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- Submitted: Jan 24 2012 10:07 AM
- Last Updated: Jan 27 2012 07:05 PM
- File Size: 1.77MB
- Views: 7572
- Downloads: 3,080
- Author: F.B. Meyer
- e-Sword Version: 9.x - 10.x
- Tab Name: MeyerHomily1-4
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Other Modules By Same Author
- F.B. Meyer Collection (14 files)
- Meyer, F. B. - Tried By Fire - Expositions of 1Peter
- Meyer, F. B. - The Way Into the Holiest - Expositions of Hebrews
- Meyer, F. B. - Cheer for Lifes Piligrimage
- Meyer, F. B. - Jottings and Hints for Lay Preachers
- Meyer, F. B. - Samuel The Prophet
- Meyer, F. B. - Expository Preaching - Plans and Methods
- Meyer, F.B. - Meyer, FB - Through The Bible Commentary - 7 Volumes
- Meyer, F. B. - Our Daily Homily (5 Volumes - Topic)
- Meyer, F. B. - Peter: Fisherman, Apostle, Disciple
- Meyer, F.B. - A Devotional Commentary on Philippians
e-Sword 9+ Module Download:
Meyer, FB - Our Daily Homily (5 Volumes - Devotional)
Whole Bible Baptist Devotional
9.x - 10.x
About "Our Daily Homily" (5 Volumes - Devotional)
In a commentary/devotional style, Meyer picked one verse from every chapter in the Bible. The resulting commentary/devotional is "Our Daily Homily", a 5 volume work. In his preface to the 5th volume, Meyer noted:
"None of my books is dearer to me than this, or seems to contain more of my innermost thought; but at best it is only a handful of meal in the barrel, which may God multiply till He send rain on the earth."
This version of the resource includes all 5 volumes divided across 365 day e-Sword devotional modules, resulting in 4 devotional modules.
About the e-Sword Editions
I really wanted to make this as a commentary. But e-Sword lacks a bird's eye view of what's in a commentary. The reader would have to blindly click the "next comment" button to cycle through the comments.
Instead, I created two different module types: Topic module and Devotional module. This is the Devotional module. The topic module can be found in a separate listing.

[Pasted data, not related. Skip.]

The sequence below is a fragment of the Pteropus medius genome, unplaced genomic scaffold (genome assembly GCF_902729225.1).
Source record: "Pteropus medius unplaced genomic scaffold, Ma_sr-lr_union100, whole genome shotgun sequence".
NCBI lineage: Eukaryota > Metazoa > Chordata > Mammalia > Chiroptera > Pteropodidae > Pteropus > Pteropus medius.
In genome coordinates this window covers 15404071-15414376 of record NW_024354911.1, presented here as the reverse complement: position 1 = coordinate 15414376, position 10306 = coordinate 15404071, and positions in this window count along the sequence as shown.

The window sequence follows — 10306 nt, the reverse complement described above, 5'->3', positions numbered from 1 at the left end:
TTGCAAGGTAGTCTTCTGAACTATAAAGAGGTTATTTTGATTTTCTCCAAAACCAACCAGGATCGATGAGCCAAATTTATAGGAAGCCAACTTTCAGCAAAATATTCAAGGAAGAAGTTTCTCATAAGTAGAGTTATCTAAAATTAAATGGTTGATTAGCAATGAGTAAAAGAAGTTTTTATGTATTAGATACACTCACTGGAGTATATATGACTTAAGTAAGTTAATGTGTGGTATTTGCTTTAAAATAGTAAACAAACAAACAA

Preface to Our Daily Homily
The Angels who daily spread the table in the wilderness during the desert wanderings could hardly have had more pleasure in their work than I have had in preparing a daily meal for many of God's children; and the response has been quite remarkable.
From sick chambers, from souls in sore distress and perplexity, from discouraged servants of God, from those occupied in lonely outpost duty, from all parts of the world—testimony has come to the appropriateness and directness with which the Daily Homily has spoken to the needs of God's people. To Him be the glory, who still multiplies the five barley-loaves and two small fish.
In response to many requests, these brief meditations are now published in a permanent form; and it is hoped that they will be largely used in the private closet and at the family altar; especially where the holy habit prevails of reading the Word of God through, in due course, from cover to cover.
They do not profess to be comprehensive or profound. "A Homily," says an authority, "is distinct from mere exegesis or exposition; because the latter is addressed to the understanding, while the Homily is meant to affect the heart also, and to persuade those who hear to apply the lessons of Scripture for the reformation of their lives." This definition admirably describes my purpose. I have endeavored to build an exhortation to the heart from a careful consideration of the selected passage, often in the fresh light thrown on it from the Revised Version.
About F.B. Meyer
Frederick Brotherton Meyer (1847–1929). Baptist pastor, Bible conference speaker and writer. Born in London, Meyer was convinced from his childhood that he would be a preacher.
While at Priory Street Church in 1873, Meyer befriended Dwight L. Moody and Ira D. Sankey, who had arrived in England to minister but had found that the two men who had invited them had died. Invited to York, Moody found Meyer very helpful in getting his campaign started. This friendship resulted in Moody inviting Meyer to America in 1891, the first of twelve trips. He spoke at the East Northfield Summer Conference for two weeks and proved to be so popular that he was asked to give post-conference addresses. In one meeting at Northfield, J. Wilbur Chapman was touched by Meyer’s preaching and testified later to a life-changing commitment made there.
Prior to his coming to the U.S., his written works had received much attention. His biographies of Bible characters gained great popularity, as did his expositional and devotional works.